We've never met her, but we love Gary's mom, who made
him this Jets jersey when he was a kid as the family couldn't
afford to buy one;
now, it's framed and on display in Gary's office
Chef Neil Perry with Jacob's Creek winemaker Philip Laffer
Chef Luke Mangan describes his Confit of Petuna Trout
Confit of Petuna Trout, pickled cucumber & ginger, soy &
lemongrass dressing by Australian chef Luke Mangan
2006 Jacob's Creek Steingarten Riesling
Chef Shannon Bennett describes his Tataki of beef dish
Chef Shannon Bennett's Tataki of beef with soja yuzu
noodle & sweet corn puree
2001 Jacob's Creek Johann Shiraz Cabernet
2004 Jacob's Creek Hugo Cabernet Sauvignon
Chef Neil Perry's Passionfruit pavlova
NV Jacob's Creek Sparkling Rose
Chefs Neil Perry and Shannon Bennett after a job well done
Sunday, January 27, 2008 — Before falling prey to a relapse of our winter colds, we enjoyed a last hurrah over an unforgettable dinner Wednesday night prepared by three of Australia's most notable chefs at the Manhattan residence of The Hon. John Olsen AO, Australian Consul General, showcasing Jacob's Creek wines.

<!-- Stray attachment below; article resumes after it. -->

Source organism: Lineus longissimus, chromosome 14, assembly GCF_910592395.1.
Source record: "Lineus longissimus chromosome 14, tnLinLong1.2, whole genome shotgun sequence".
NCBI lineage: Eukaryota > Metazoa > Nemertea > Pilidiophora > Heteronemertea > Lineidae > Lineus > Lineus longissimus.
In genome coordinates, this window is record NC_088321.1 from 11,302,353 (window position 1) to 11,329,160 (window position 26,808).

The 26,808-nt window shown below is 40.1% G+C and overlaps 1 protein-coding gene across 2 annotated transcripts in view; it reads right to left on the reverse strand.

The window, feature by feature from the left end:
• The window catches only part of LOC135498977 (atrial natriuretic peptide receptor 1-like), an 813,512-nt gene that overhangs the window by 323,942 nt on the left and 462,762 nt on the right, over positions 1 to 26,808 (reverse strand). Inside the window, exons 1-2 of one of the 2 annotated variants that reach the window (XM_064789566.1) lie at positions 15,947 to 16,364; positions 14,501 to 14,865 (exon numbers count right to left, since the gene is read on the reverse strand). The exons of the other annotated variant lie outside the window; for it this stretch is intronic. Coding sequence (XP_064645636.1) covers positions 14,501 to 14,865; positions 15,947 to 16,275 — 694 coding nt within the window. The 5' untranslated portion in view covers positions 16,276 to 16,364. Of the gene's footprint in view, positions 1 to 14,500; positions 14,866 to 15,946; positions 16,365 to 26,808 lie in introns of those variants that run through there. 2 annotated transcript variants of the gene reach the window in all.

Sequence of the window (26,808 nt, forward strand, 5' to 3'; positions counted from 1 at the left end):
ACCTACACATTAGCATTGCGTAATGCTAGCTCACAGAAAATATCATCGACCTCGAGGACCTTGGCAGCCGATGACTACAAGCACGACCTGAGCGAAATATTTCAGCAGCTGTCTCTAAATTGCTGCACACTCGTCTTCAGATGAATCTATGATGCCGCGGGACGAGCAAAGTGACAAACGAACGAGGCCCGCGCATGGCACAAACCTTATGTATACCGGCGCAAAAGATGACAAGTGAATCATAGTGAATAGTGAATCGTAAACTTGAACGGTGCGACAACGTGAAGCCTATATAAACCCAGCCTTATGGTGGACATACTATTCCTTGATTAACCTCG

Jacob's Creek is at www.jacobscreek.com.
The dining room at the brand-new Adour in the St. Regis
Our now-infamous Nuvo Vino infrared wine thermometer
Our gorgeous dish of hamachi with paper-thin radishes
The decadent sweetbreads with "egg-in-a-basket" at Adour
A selection of four cheeses including prize-winning Cabot
Our perfectly precise pear dessert at Adour
One of the sexiest chocolate desserts we've ever enjoyed
Pastel macaroons at Adour made for a happy ending....
...as did the exquisite filled chocolates that followed
NOTE: All photos are copyright 2008 A. Dornenburg and K. Page;
please feel free to link to this page, but don't take our photos!
Thursday, January 24, 2008 — Sandy, a dear friend of our dearest friend, just texted us from her BlackBerry: